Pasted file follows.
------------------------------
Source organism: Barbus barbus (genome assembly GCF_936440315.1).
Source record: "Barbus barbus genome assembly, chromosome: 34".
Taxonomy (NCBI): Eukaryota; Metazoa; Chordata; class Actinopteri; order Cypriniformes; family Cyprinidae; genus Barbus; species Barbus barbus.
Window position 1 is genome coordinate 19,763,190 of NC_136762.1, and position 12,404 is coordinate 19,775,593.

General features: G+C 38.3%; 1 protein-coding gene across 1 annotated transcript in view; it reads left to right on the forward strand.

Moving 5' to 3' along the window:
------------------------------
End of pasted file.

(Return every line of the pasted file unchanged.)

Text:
Source organism: Barbus barbus (genome assembly GCF_936440315.1).
Source record: "Barbus barbus genome assembly, chromosome: 34".
Taxonomy (NCBI): Eukaryota; Metazoa; Chordata; class Actinopteri; order Cypriniformes; family Cyprinidae; genus Barbus; species Barbus barbus.
Window position 1 is genome coordinate 19,763,190 of NC_136762.1, and position 12,404 is coordinate 19,775,593.

General features: G+C 38.3%; 1 protein-coding gene across 1 annotated transcript in view; it reads left to right on the forward strand.

Moving 5' to 3' along the window: